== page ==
Antenna placement: I've heard the craziest thing from so called security experts that actually tell people to only put their Access Points in the center of their building and put them at minimal power. Antenna placement does nothing to deter hackers. Remember, the hacker will always have a bigger antenna than you which can home in on you from a mile away. Making a wireless LAN so weak only serves to make the wireless LAN useless. Antenna placement and power output should be designed for maximum coverage and minimum interference. It should never be used as a security mechanism.

Just use 802.11a or Bluetooth: Fortunately, I haven't heard this one for a while. There were so called security experts that went around telling people that they simply needed to switch to 802.11a or Bluetooth to secure their wireless LAN. 802.11a refers to a physical transport mechanism of wireless LAN signals over the air, it does not refer to a security mechanism in any way.

Dishonorable mention:  Some of you might be wondering why I didn't put WEP in as one of the six dumbest ways to secure a wireless LAN. In light of recent developments within the last 6 months, it takes only a few minutes to break a WEP based network which makes WEPcompletely ineffective and a good potential future candidate for the wireless LAN security hall of shame.  Where it currently fails to be in the hall of shame is that it still holds up for a few minutes, requires a little skill to launch the packet injection attacks, and isn't propagated as an urban legend for a secure wireless LAN.  The top six require no skills, takes less than a minute to crack, and are propagated asurban legend.  However, that doesn't mean you should use WEP in any form or shape.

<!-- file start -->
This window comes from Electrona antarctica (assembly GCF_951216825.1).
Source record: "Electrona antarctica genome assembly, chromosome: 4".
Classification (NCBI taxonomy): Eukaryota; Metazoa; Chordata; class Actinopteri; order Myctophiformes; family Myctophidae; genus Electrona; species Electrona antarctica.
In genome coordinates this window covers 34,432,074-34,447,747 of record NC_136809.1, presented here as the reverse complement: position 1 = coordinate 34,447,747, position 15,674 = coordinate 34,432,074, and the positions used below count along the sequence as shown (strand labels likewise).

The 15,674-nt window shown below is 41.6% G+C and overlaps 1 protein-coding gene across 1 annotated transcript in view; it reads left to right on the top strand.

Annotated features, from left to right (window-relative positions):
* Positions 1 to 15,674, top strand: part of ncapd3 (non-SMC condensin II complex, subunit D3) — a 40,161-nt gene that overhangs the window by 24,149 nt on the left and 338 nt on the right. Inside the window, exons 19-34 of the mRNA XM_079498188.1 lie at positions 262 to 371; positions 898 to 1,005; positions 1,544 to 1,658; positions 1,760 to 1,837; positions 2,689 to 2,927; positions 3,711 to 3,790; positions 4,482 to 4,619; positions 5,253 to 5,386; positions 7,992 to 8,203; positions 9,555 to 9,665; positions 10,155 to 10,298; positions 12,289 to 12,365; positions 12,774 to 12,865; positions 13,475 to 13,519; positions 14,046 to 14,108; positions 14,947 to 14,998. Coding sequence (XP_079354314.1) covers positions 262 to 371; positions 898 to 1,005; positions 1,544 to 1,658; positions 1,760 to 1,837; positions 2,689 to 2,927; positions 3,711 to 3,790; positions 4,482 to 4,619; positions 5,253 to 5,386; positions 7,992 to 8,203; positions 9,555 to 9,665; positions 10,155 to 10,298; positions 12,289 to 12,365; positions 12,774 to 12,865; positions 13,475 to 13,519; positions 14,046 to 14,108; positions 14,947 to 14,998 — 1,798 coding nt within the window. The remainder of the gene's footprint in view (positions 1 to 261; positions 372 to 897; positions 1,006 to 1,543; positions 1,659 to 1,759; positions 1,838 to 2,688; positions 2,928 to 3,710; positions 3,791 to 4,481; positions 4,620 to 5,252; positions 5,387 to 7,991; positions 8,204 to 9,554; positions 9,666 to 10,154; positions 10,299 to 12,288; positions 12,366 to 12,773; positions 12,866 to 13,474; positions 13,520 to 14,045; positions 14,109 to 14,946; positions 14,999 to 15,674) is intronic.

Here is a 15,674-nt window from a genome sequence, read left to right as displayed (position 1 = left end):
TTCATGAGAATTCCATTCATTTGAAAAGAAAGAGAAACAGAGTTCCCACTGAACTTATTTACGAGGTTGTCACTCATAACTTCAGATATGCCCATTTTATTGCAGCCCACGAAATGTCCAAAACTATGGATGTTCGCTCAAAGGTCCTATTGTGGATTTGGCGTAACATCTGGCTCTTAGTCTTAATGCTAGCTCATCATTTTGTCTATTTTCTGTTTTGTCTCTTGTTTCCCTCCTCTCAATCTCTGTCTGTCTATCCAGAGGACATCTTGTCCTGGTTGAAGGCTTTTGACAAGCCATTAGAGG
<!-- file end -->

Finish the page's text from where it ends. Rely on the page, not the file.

This blog wasn't just meant to be funny, it's serious business that so many organizations waste their time and money on worthless security schemes that give them a dangerous false sense of security.  If you fall in to any of these six categories, it's time to wake up and implement some real wireless LAN security.  For those interestested in some simple advice for their homes and small offices, check out my last blog.

Topics: Networking

About

George Ou, a former ZDNet blogger, is an IT consultant specializing in Servers, Microsoft, Cisco, Switches, Routers, Firewalls, IDS, VPN, Wireless LAN, Security, and IT infrastructure and architecture.